Originally printed between 2005 and 2009, the Savage Messiah zine by Laura Grace Ford (formerly Laura Oldfield Ford) captured London in a state of transition, or more accurately, of rapid gentrification. The first issue came out shortly before the 2012 Olympic Games were awarded to London on 6 July 2005 and the 7 July bombings, which brought the War on Terror to the British mainland for the first time; the last in winter 2009, a year after the financial crash heralded the end of the New Labour government and the start of austerity, enacted by the Conservative-Liberal Democrat coalition that came to power in May 2010. The zines – a combination of Ford’s drawings of urban spaces, collages, handwritten notes, and type-set monologues – were produced in small print runs, gaining a cult following. I first encountered them in 2011, the year I moved to London, when Verso Books collected them into a book, with an introduction by Mark Fisher. Ford, like Fisher and other writers such as Owen Hatherley and Douglas Murphy who were interested in brutalism and legacies of post-war social democracy, provided a distinctive framework through which I could understand and move through my new home city; the collection has now been reissued with a foreword by cultural critic Greil Marcus, and a new edition of Savage Messiah, produced in June 2018.
Savage Messiah documents the ways in which the possibility of working-class counter-cultures similar to punk or rave emerging from London has been closed down, both through acts of law, such as the coalition’s ban on squatting, passed in 2012, or the removal of free higher education, and through the decline of social housing and the ruthlessness with which property developers have taken over every available space. These processes, said Ford, have ‘intensified’ during the decade since the financial crash – which is reflected in the latest edition. While the original series often focused on the ‘massive corporate land-grab’ in the Lee Valley before the 2012 Olympic Games, this one returns to the Westway in west London, one year after the Grenfell Tower fire that killed 72 people in June 2017, which had been predicted by its residents’ group as an inevitable consequence of the affluent area’s local government neglecting unwanted council housing.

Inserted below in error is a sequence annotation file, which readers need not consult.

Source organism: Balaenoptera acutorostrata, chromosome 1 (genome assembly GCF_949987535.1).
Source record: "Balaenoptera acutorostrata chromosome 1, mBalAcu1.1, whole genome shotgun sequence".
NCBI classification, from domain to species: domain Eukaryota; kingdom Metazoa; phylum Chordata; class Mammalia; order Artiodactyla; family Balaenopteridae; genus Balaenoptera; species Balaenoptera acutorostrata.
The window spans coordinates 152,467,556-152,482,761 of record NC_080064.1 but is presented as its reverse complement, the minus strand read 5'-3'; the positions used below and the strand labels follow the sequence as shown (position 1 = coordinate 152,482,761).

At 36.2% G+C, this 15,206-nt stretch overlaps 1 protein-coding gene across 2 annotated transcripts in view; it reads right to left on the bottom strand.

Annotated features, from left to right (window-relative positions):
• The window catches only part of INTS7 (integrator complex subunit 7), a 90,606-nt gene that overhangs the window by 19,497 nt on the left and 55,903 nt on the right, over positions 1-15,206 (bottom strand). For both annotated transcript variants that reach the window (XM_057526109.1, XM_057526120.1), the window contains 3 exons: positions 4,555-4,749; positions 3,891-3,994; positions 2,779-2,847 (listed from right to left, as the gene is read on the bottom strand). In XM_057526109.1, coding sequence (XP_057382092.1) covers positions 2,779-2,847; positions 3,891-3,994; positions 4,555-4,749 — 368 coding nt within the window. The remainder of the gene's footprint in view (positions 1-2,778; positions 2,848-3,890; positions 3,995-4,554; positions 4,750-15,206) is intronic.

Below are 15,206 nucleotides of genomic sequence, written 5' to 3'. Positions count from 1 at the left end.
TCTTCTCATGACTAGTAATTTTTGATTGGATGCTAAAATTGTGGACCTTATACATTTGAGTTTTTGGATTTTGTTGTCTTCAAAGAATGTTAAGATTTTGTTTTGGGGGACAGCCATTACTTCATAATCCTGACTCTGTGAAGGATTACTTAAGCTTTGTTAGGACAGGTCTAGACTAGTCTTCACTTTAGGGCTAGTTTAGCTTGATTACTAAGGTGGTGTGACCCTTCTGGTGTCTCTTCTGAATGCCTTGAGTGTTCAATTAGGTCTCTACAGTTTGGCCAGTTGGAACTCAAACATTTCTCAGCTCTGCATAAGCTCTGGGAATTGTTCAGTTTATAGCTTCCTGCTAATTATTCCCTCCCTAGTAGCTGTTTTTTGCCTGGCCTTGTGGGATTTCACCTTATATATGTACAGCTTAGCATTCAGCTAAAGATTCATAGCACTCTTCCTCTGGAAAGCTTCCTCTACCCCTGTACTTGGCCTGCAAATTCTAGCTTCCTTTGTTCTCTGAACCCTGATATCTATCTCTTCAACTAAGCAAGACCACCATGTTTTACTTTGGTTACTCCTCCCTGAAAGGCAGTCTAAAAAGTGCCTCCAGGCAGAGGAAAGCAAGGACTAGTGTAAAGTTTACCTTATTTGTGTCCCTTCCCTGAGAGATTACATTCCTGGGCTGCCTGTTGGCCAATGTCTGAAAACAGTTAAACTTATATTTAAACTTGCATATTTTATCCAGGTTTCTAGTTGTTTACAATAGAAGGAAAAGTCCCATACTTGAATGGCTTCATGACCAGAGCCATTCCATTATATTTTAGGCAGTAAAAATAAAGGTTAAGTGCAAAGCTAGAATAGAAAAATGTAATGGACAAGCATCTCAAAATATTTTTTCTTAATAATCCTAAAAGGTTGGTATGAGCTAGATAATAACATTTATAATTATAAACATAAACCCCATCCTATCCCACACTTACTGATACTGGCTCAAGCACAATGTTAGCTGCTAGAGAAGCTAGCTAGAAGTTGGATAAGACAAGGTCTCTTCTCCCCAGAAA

‘In some ways,’ said Ford, ‘the area was the same, still ignored, with disinvestment in social housing, difficult to negotiate. In 2006, there were still glitches that harboured moments of protest, or counter-cultural elements. There were traveller sites under the Westway, parties in scrapyards, pirate radio stations. By 2018, that had gone, although extensive private investment was clearly visible – despite the atrocity of Grenfell, it still felt like the gentrifiers were in the ascendancy.’ (Indeed, Kensington and Chelsea’s Conservative council was re-elected in May 2018 despite widespread criticism of its housing policies and handling of the disaster.) ‘I used to go there and there was a big squatter community called Frestonia that had parties under the A40. Now there’s a huge office block with [the chain furniture store] Cath Kidston in it, called Frestonia – full of types of people who called for towers like Grenfell to be cladded. That cladding, on which the fire rose up the building, is still on numerous blocks around the UK – including the one I live in.’